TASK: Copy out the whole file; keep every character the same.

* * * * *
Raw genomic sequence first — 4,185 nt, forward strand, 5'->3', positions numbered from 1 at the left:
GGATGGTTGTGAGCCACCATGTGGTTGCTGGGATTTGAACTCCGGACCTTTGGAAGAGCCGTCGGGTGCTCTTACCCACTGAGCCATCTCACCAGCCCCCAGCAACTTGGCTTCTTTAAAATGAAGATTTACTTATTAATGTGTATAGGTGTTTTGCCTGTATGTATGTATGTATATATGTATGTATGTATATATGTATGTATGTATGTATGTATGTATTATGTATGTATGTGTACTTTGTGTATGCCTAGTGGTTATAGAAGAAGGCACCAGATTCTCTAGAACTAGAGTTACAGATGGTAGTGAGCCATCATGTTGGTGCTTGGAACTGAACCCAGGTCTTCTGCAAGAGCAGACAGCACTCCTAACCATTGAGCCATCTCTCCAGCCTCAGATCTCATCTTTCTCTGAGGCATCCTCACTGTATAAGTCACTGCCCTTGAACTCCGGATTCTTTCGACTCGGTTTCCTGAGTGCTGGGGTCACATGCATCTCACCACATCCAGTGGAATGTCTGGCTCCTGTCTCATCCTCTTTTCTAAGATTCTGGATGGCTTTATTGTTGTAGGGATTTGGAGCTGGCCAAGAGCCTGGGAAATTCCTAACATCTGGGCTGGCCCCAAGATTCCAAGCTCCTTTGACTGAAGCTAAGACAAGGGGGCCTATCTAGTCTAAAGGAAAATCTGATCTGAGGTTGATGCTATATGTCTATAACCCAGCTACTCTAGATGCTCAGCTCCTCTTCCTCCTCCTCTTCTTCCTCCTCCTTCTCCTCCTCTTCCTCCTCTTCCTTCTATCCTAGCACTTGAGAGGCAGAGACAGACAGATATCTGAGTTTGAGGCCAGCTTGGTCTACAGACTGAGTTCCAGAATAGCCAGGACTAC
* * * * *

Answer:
Raw genomic sequence first — 4,185 nt, forward strand, 5'->3', positions numbered from 1 at the left:
GGATGGTTGTGAGCCACCATGTGGTTGCTGGGATTTGAACTCCGGACCTTTGGAAGAGCCGTCGGGTGCTCTTACCCACTGAGCCATCTCACCAGCCCCCAGCAACTTGGCTTCTTTAAAATGAAGATTTACTTATTAATGTGTATAGGTGTTTTGCCTGTATGTATGTATGTATATATGTATGTATGTATATATGTATGTATGTATGTATGTATGTATTATGTATGTATGTGTACTTTGTGTATGCCTAGTGGTTATAGAAGAAGGCACCAGATTCTCTAGAACTAGAGTTACAGATGGTAGTGAGCCATCATGTTGGTGCTTGGAACTGAACCCAGGTCTTCTGCAAGAGCAGACAGCACTCCTAACCATTGAGCCATCTCTCCAGCCTCAGATCTCATCTTTCTCTGAGGCATCCTCACTGTATAAGTCACTGCCCTTGAACTCCGGATTCTTTCGACTCGGTTTCCTGAGTGCTGGGGTCACATGCATCTCACCACATCCAGTGGAATGTCTGGCTCCTGTCTCATCCTCTTTTCTAAGATTCTGGATGGCTTTATTGTTGTAGGGATTTGGAGCTGGCCAAGAGCCTGGGAAATTCCTAACATCTGGGCTGGCCCCAAGATTCCAAGCTCCTTTGACTGAAGCTAAGACAAGGGGGCCTATCTAGTCTAAAGGAAAATCTGATCTGAGGTTGATGCTATATGTCTATAACCCAGCTACTCTAGATGCTCAGCTCCTCTTCCTCCTCCTCTTCTTCCTCCTCCTTCTCCTCCTCTTCCTCCTCTTCCTTCTATCCTAGCACTTGAGAGGCAGAGACAGACAGATATCTGAGTTTGAGGCCAGCTTGGTCTACAGACTGAGTTCCAGAATAGCCAGGACTAC